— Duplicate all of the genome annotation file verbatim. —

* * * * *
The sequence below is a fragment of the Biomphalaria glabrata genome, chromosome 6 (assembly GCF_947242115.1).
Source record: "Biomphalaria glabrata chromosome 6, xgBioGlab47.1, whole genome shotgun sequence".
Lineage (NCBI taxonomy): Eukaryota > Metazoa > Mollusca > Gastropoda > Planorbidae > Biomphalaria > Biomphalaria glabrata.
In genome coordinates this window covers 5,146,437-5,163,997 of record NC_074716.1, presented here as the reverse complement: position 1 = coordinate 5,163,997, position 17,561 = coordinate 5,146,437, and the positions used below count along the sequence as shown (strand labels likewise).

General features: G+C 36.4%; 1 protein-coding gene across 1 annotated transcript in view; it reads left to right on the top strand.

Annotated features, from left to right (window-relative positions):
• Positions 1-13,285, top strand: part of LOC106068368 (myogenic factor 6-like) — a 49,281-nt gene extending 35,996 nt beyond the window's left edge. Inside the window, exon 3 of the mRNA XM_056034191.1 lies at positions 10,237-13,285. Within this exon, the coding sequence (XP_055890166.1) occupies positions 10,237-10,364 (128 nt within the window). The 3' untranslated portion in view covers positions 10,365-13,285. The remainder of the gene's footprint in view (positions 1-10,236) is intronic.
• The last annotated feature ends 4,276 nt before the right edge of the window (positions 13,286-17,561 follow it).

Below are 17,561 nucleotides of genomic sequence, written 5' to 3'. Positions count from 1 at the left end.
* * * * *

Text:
The sequence below is a fragment of the Biomphalaria glabrata genome, chromosome 6 (assembly GCF_947242115.1).
Source record: "Biomphalaria glabrata chromosome 6, xgBioGlab47.1, whole genome shotgun sequence".
Lineage (NCBI taxonomy): Eukaryota > Metazoa > Mollusca > Gastropoda > Planorbidae > Biomphalaria > Biomphalaria glabrata.
In genome coordinates this window covers 5,146,437-5,163,997 of record NC_074716.1, presented here as the reverse complement: position 1 = coordinate 5,163,997, position 17,561 = coordinate 5,146,437, and the positions used below count along the sequence as shown (strand labels likewise).

General features: G+C 36.4%; 1 protein-coding gene across 1 annotated transcript in view; it reads left to right on the top strand.

Annotated features, from left to right (window-relative positions):
• Positions 1-13,285, top strand: part of LOC106068368 (myogenic factor 6-like) — a 49,281-nt gene extending 35,996 nt beyond the window's left edge. Inside the window, exon 3 of the mRNA XM_056034191.1 lies at positions 10,237-13,285. Within this exon, the coding sequence (XP_055890166.1) occupies positions 10,237-10,364 (128 nt within the window). The 3' untranslated portion in view covers positions 10,365-13,285. The remainder of the gene's footprint in view (positions 1-10,236) is intronic.
• The last annotated feature ends 4,276 nt before the right edge of the window (positions 13,286-17,561 follow it).

Below are 17,561 nucleotides of genomic sequence, written 5' to 3'. Positions count from 1 at the left end.